Harbinger Omegas #3 by Joshua Dysart & Rafa Sandoval
When readers first met Peter Stanchek two years ago, his life was an utter mess. Fresh from a mental institution, he was living off the streets with friend and fellow inmate Joe. Peter was confused, overwhelmed by abilities he could barely understand. Instead of trying to master them, though, he numbed his senses with drugs. Along the way, he briefly used his telepathic powers on a former classmate, Kris, making her think that she loved him. Not a lot to recommend in him, right? Yet, in typical comic book style, a mysterious super-powered benefactor by the name of Toyo Harada took an interest in Peter, offered a chance to guide him to a better path. At the time, these initial issues appeared set Peter down the standard journey of growth and redemption. The arrival of Omegas #3 demonstrates that Dysart had something much less conventional in mind.
This week marks the conclusion of the Harbinger Omegas limited series, and along with it the current volume of the Harbinger revival which debuted in the summer of 2012. Since then, Peter has rejected Harada’s mentorship, and gathered other like-minded individuals to his side. Under the name of the Renegades, they set out to tear down Harada’s secret empire. The costs have been great; both Joe and Renegade Charlene have died as a result of the conflict. These loses have weighed heavily on Peter, weakening his resolve to fight any further. The death of Charlene in particular is a burden that Peter is unable to shoulder. Walking away from the conflict, from his friends, he deliberately cuts himself off from the rest of the world, deadening his senses once more through prescription drugs stolen (along with money) from pharmacies. Despite the whole world pleading for him to reemerge to counter Harada’s recent seizure of land within Somalia, Peter simply wishes to be left alone.
He does surface briefly in order to break Kris out of prison. Together these two characters have traveled many miles both physical and otherwise. If anyone could measure the distance Peter has come, it is she. Only she sees none. Revolted by the sight of him using again, acting irrationally, disinterested in the bigger picture, Kris turns her back on him. In her eyes, Peter has regressed back to, if not fallen further, than the low he was at when the series started.
Or has he? As readers of Dysart’s Unknown Soldier are aware, the writer has long been interested in questions of violence and its consequences. This has been true of Harbinger too; Dysart’s Valiant work has never shied away from the horrific side of combat. All of the members of Peter’s Renegades have been affected emotionally by their combat experiences, though their responses vary widely. For his part, Peter walks away. Readers expecting a final big smack-down between him and Harada will be disappointed. That already happened back in Harbinger #24. The story Dysart has been telling since then is the fallout, as everyone attempts to find their footing in the new status quo. Peter’s decision is to turn his back on conflict, concluding “that the last possible heroic act left is simply to do nothing at all.” Is his choice cowardice or a brave rejection of the cycle of violence? Is it both?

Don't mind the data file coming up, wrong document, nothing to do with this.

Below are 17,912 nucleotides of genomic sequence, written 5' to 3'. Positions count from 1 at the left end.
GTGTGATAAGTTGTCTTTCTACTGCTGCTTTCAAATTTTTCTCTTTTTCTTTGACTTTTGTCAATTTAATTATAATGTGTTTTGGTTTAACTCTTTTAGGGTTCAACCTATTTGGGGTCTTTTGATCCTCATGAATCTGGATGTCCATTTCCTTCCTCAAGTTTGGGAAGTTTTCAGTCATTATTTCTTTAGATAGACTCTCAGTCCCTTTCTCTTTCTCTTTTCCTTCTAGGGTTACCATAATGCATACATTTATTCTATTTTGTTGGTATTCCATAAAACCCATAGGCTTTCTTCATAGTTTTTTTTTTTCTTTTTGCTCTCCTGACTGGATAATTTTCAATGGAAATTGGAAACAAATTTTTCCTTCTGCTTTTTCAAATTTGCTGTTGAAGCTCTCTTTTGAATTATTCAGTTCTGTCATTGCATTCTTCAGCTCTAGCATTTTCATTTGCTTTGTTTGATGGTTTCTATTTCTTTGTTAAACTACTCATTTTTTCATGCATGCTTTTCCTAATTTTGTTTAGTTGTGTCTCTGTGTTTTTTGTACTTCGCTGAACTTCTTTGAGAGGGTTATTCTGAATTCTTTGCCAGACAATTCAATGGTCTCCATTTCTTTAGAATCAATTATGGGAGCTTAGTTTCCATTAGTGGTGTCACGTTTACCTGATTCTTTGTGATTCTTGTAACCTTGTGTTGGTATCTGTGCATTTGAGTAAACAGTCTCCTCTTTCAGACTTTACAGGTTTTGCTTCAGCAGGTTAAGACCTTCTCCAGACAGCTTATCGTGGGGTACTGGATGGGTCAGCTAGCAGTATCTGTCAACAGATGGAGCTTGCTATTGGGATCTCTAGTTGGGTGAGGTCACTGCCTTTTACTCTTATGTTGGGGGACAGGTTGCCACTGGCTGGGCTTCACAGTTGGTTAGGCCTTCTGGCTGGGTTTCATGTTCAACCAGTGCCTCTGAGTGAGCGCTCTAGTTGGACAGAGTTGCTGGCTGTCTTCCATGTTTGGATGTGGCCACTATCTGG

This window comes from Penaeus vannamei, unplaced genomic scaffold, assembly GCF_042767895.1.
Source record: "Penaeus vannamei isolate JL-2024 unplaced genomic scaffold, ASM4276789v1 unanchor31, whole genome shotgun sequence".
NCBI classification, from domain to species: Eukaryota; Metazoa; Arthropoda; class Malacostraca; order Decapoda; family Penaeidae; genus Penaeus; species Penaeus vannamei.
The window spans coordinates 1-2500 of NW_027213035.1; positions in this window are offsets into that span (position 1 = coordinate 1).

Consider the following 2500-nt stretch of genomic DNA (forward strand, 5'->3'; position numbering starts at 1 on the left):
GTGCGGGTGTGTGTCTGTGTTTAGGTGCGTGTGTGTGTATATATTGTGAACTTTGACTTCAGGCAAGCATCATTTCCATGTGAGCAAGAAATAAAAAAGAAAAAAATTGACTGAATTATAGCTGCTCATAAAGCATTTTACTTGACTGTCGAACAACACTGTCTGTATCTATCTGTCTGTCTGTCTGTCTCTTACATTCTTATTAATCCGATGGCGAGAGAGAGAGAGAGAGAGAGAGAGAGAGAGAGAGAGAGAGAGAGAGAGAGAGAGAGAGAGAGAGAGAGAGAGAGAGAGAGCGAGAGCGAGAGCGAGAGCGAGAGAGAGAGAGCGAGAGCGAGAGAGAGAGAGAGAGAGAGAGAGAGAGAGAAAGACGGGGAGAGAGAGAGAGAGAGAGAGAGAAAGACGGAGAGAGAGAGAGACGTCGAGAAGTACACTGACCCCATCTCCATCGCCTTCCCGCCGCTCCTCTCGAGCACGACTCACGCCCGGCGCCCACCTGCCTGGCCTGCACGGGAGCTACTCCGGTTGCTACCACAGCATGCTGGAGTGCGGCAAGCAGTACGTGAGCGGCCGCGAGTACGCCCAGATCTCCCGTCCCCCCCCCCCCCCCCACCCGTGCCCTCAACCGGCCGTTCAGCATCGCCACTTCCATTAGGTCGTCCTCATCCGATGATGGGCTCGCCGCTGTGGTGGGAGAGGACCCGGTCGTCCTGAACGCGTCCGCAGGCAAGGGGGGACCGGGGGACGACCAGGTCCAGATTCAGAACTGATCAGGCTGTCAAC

Dysart intercuts Peter’s prison break-in with Harada’s forced entry of the White House. What follows therein is a sequence in which Harada delivers a rather stark set of terms to President Obama. Africa is off limits. It is Harada’s responsibility now. He will rebuild the continent so that for the first time since the coming of colonialism, it will truly be able to stand independent once again. If that means he must rule as a temporary dictator, so be it. To resist him, to try and invade his territory will only cause ruinous retaliation. He leaves the president (and reader) with a very poignant set of questions: are all dictators inherently bad? If so, should all be resisted, even if the cost of blood and treasure is incalculable? It does not take much imagination to apply the dilemmas embedded in this scene to the non-fictional crisis demanding the president’s attention.
In many ways, Harada is the same man he was at the beginning of the series two years ago. Powerful, arrogant, convinced that he alone can guide mankind to a brighter future. He also remains driven by his memories of World War II, the atomic bombing of Hiroshima and all the brutality which flowed through the following seven decades. At the same time, he seems to have grown with the experience. Despite the fact that Harada has triumphed over all opposition, Dysart ends the issue with a gesture of humility from Harada. I am not arguing that all of sudden he’s become Mother Theresa, but, still it is striking. The reader is left with the impression that the “villain” has achieved more emotional maturity than the “hero.” Of course, another lesson from Dysart’s writing is that these labels are rarely as clear as the conventional super-hero narrative would lead us to believe. Our world is largely defined by hues of grey, not black/white distinctions. By embracing this truth, Dysart closes out this volume of Harbinger in a memorable, if unconventional manner.
He also leaves me excited for Imperium and the next phase of his narrative.